Henceforth lies the last remaining memoirs of the silver-screen siren Evita Deadtree, before she was convicted of multiple counts of first-degree murder.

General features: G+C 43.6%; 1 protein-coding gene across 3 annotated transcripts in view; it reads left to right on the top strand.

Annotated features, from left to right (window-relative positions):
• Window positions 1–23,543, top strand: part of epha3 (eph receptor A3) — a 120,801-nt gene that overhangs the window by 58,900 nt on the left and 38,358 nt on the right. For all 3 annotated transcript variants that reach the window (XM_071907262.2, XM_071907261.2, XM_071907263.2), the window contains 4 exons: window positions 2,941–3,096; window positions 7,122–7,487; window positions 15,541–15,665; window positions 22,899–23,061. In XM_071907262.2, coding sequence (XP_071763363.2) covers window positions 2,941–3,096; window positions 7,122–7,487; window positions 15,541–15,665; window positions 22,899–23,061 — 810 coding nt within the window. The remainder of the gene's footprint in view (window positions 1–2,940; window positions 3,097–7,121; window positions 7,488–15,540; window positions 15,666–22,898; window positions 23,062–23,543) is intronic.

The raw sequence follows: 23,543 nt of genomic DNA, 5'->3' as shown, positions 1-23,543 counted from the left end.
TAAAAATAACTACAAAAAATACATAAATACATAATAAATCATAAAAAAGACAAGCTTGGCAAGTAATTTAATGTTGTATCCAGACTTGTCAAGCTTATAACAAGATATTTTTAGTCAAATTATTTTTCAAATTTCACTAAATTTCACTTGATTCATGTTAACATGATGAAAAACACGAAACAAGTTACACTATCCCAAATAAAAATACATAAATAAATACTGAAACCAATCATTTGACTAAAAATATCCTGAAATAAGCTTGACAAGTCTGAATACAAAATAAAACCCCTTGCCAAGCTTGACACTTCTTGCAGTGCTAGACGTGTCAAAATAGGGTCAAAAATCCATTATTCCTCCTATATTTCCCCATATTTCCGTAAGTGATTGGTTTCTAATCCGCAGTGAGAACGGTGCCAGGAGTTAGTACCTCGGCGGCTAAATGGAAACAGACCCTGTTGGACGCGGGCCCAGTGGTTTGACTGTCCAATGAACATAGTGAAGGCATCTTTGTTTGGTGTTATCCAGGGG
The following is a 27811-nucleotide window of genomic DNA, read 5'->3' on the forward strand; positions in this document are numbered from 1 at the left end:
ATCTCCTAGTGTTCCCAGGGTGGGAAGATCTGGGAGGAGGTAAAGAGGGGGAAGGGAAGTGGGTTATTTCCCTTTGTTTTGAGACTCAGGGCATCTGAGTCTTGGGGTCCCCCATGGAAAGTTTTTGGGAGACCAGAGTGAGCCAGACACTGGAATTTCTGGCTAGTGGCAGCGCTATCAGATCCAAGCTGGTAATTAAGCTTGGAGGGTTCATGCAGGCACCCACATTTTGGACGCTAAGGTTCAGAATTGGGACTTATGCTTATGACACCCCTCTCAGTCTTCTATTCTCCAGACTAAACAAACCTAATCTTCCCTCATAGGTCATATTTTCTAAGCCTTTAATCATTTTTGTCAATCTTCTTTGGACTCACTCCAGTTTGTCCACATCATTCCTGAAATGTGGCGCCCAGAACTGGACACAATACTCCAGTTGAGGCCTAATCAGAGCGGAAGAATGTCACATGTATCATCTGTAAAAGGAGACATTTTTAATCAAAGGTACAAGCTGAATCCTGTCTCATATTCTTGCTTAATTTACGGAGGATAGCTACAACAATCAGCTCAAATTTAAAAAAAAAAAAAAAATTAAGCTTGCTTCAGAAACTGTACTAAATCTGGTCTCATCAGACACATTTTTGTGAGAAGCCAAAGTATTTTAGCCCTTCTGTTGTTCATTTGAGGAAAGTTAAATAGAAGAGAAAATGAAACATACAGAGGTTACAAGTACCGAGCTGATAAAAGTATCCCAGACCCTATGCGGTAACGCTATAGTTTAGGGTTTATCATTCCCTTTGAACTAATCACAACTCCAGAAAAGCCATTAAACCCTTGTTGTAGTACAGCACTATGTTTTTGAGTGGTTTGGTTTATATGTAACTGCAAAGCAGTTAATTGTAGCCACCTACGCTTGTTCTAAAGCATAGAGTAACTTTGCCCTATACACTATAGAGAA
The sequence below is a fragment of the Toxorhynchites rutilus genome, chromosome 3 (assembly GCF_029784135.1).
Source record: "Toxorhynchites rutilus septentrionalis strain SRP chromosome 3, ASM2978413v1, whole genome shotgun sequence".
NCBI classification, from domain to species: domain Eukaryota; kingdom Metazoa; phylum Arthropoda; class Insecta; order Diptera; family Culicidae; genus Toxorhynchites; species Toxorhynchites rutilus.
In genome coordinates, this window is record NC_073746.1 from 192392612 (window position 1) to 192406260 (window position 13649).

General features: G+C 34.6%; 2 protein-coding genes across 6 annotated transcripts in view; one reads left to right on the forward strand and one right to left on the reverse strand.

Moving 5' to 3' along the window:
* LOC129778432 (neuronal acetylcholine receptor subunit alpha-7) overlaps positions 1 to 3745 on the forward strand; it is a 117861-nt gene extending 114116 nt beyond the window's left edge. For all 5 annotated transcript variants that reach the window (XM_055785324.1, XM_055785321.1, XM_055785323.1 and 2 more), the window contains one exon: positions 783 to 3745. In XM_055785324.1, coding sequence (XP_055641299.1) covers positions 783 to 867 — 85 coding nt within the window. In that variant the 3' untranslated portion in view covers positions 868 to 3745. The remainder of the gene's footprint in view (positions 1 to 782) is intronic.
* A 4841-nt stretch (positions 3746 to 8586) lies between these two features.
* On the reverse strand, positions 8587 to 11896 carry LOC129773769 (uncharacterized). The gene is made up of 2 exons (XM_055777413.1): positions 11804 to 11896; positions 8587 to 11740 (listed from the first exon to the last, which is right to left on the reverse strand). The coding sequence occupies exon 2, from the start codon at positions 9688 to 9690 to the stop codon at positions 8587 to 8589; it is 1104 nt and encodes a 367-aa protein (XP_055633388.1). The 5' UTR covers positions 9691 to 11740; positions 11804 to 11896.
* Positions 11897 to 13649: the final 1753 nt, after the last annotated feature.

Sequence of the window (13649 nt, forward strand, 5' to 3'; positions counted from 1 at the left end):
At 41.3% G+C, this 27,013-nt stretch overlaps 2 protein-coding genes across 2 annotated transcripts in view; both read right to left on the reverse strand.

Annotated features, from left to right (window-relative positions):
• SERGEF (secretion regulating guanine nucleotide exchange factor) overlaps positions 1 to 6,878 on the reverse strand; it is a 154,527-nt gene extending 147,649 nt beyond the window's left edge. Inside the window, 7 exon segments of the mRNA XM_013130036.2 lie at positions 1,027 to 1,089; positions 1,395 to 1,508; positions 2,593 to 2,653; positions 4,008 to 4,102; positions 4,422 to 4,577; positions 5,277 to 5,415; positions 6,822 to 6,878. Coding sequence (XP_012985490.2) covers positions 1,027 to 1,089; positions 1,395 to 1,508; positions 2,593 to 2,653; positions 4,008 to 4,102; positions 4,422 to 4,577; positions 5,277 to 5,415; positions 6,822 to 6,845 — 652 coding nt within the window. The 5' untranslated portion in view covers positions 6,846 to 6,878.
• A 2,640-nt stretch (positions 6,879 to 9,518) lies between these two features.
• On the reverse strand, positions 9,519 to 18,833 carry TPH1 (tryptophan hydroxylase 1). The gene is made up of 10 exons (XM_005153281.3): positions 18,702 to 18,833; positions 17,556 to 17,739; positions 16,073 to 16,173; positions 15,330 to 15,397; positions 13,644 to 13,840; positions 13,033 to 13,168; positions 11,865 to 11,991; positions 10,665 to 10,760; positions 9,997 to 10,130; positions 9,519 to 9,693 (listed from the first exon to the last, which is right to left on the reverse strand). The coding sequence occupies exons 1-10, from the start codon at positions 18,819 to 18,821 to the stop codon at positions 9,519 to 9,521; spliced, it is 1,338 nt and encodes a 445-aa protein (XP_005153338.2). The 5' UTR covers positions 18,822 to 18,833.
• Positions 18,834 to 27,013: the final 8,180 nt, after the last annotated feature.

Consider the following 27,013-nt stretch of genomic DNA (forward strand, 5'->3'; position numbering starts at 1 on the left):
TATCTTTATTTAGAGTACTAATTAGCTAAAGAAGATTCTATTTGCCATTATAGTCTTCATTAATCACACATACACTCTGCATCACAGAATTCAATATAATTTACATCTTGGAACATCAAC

I’m sure she gets that a lot. She must have rehearsed it over a thousand times, like a poignant line in one of her movies, and I guess she was even used to repeating it twice for those who were struck-dumb by the peculiarity of it. Her name added to, but did not limit the intrigue of this incredible woman; and while there were scarce clues of it’s exact origins, I was aware that it stemmed from an old legend, a foolish ancestor, and a prejudiced community that lived some centuries ago. While the police who were attending to her could be forgiven for not knowing who exactly she was, I could not pretend to be endowed with that luxury. She was a legend in her own right - the type of woman that would usually make you faint at the thought that you were going to meet her. She was ‘the woman from the TV’ who my father fancied; the one who I used to watch in black and white movies of at home with my family, curled up in a large robe with a tub of popcorn and my feet sticking out of my socks. I knew the air of charm she had exacted over the previous journalists who she had met before me, who danced past the serious questions about her offenses, purely because she was their childhood idol and in their eyes, of course she couldn’t have done the things she had been accused of. Could she?